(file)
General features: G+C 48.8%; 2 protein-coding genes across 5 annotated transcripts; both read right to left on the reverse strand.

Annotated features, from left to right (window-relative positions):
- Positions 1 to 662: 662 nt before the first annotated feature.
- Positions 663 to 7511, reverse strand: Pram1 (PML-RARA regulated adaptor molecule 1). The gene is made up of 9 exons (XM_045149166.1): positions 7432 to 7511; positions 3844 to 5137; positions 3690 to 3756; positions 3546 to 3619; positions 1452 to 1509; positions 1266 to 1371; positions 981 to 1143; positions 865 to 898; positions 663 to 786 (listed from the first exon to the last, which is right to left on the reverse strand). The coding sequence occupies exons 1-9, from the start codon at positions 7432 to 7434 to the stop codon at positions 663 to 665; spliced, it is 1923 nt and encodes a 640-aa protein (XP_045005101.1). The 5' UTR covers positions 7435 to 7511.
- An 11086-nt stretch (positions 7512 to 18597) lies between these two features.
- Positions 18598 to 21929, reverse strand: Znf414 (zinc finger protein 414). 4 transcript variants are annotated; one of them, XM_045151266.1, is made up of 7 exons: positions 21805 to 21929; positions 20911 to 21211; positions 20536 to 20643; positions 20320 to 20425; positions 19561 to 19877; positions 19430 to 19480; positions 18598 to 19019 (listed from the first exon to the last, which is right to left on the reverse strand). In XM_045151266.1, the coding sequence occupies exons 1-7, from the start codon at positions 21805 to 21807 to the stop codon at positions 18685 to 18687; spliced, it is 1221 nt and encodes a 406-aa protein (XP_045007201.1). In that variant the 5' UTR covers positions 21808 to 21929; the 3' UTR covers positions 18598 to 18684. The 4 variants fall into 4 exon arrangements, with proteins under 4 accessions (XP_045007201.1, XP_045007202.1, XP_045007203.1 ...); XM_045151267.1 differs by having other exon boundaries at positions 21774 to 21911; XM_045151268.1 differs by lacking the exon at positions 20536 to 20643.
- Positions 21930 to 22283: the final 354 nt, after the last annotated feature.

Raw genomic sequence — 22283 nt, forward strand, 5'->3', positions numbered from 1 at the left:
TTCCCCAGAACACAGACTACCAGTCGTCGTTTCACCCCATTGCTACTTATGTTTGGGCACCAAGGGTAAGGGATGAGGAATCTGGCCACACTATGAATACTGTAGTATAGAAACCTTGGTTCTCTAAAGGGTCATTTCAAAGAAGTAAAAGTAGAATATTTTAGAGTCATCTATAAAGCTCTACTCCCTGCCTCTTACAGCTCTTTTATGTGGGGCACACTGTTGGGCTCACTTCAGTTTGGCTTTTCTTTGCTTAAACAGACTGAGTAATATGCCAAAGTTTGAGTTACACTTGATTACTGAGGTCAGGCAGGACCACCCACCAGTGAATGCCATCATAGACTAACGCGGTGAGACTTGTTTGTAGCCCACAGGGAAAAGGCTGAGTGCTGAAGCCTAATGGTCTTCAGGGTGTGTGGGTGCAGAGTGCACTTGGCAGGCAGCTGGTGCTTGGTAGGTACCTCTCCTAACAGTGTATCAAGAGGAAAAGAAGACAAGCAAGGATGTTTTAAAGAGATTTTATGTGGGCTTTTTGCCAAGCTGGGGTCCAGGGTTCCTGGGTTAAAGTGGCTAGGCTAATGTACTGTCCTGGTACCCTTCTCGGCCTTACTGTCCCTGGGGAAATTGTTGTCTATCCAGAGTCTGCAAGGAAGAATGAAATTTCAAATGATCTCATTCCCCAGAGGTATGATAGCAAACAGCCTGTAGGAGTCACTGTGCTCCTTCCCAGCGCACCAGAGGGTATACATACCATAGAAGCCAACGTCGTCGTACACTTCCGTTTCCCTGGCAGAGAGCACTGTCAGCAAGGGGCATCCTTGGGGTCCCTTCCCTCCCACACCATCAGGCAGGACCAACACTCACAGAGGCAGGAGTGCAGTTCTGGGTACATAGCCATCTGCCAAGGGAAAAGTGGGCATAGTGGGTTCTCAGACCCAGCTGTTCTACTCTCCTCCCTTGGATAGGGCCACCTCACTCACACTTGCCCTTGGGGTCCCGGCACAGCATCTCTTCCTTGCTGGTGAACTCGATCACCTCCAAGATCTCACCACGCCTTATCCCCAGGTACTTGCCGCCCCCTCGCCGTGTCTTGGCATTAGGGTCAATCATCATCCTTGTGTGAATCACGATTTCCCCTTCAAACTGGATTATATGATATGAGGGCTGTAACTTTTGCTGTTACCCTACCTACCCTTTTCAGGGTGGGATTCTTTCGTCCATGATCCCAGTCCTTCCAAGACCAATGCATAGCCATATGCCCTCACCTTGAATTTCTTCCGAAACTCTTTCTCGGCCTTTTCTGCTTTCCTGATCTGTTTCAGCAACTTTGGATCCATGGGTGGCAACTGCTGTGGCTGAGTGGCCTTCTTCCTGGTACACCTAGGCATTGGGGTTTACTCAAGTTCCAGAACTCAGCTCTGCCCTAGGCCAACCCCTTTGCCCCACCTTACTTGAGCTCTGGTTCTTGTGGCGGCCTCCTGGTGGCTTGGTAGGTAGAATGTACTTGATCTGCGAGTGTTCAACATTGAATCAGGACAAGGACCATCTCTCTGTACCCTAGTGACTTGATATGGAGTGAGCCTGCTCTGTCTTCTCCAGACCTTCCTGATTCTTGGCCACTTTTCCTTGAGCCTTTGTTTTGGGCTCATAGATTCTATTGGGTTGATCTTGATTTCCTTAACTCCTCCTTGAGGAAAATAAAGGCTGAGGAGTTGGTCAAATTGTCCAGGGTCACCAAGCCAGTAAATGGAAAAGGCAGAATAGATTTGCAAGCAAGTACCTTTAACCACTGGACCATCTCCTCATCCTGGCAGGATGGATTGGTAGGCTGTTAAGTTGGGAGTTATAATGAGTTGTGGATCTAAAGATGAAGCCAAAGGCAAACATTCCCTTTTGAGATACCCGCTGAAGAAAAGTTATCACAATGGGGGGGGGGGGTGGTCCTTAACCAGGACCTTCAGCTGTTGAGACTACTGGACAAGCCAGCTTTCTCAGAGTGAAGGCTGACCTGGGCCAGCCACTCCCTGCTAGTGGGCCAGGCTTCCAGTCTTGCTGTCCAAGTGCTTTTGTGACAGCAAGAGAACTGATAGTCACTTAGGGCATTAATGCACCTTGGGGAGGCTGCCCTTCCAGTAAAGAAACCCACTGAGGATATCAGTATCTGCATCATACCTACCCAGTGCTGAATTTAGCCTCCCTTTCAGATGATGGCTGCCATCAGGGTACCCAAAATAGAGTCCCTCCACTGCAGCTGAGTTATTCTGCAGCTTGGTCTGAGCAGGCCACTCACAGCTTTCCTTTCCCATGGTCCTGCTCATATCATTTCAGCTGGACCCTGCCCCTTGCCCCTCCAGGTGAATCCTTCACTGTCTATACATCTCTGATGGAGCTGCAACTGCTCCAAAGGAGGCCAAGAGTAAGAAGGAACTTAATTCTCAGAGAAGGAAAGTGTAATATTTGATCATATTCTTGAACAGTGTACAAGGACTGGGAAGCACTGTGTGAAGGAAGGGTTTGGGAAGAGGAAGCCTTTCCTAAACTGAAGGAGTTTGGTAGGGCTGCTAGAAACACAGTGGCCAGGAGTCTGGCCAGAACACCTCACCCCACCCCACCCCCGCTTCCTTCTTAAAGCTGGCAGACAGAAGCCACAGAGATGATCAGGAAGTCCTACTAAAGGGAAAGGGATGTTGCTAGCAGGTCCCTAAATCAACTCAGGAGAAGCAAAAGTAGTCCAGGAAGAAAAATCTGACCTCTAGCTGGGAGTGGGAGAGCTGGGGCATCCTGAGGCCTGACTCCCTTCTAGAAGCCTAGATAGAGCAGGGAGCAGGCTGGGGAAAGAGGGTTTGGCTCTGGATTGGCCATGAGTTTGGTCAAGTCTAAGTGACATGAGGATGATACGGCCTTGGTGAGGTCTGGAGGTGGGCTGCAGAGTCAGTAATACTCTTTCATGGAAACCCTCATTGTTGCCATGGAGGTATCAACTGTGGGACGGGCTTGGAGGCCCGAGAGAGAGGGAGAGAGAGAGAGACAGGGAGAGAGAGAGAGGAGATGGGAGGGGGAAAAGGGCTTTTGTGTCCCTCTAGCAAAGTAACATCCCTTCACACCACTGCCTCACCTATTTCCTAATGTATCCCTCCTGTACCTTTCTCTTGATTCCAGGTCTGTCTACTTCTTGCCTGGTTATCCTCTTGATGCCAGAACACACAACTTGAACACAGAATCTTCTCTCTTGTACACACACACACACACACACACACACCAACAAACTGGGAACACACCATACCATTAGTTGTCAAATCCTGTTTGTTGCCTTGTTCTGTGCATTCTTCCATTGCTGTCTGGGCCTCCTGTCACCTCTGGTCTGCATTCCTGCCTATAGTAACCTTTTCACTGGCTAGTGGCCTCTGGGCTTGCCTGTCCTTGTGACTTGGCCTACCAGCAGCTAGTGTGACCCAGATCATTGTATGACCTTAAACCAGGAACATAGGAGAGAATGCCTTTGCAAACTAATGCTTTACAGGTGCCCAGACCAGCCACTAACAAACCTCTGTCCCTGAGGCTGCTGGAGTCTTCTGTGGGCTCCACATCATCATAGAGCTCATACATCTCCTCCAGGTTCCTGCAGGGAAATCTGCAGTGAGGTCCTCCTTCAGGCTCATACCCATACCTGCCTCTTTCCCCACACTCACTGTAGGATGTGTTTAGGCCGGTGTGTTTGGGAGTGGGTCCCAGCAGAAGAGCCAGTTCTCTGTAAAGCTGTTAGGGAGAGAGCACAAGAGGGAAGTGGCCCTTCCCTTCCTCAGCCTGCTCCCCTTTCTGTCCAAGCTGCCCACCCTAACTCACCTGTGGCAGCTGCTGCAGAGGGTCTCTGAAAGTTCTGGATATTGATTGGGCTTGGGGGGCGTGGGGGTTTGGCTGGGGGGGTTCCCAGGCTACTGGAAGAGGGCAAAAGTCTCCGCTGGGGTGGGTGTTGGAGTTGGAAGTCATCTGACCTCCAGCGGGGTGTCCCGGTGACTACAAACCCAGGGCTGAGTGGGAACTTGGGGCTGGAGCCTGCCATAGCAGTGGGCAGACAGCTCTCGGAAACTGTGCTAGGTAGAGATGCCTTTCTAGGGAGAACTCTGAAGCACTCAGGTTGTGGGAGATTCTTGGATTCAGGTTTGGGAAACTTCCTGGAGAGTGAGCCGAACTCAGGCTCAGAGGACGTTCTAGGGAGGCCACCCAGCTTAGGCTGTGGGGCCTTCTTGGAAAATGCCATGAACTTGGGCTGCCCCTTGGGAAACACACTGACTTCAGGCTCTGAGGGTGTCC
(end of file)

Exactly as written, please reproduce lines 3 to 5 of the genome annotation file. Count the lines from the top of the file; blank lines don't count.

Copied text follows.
- Positions 1 to 662: 662 nt before the first annotated feature.
- Positions 663 to 7511, reverse strand: Pram1 (PML-RARA regulated adaptor molecule 1). The gene is made up of 9 exons (XM_045149166.1): positions 7432 to 7511; positions 3844 to 5137; positions 3690 to 3756; positions 3546 to 3619; positions 1452 to 1509; positions 1266 to 1371; positions 981 to 1143; positions 865 to 898; positions 663 to 786 (listed from the first exon to the last, which is right to left on the reverse strand). The coding sequence occupies exons 1-9, from the start codon at positions 7432 to 7434 to the stop codon at positions 663 to 665; spliced, it is 1923 nt and encodes a 640-aa protein (XP_045005101.1). The 5' UTR covers positions 7435 to 7511.
- An 11086-nt stretch (positions 7512 to 18597) lies between these two features.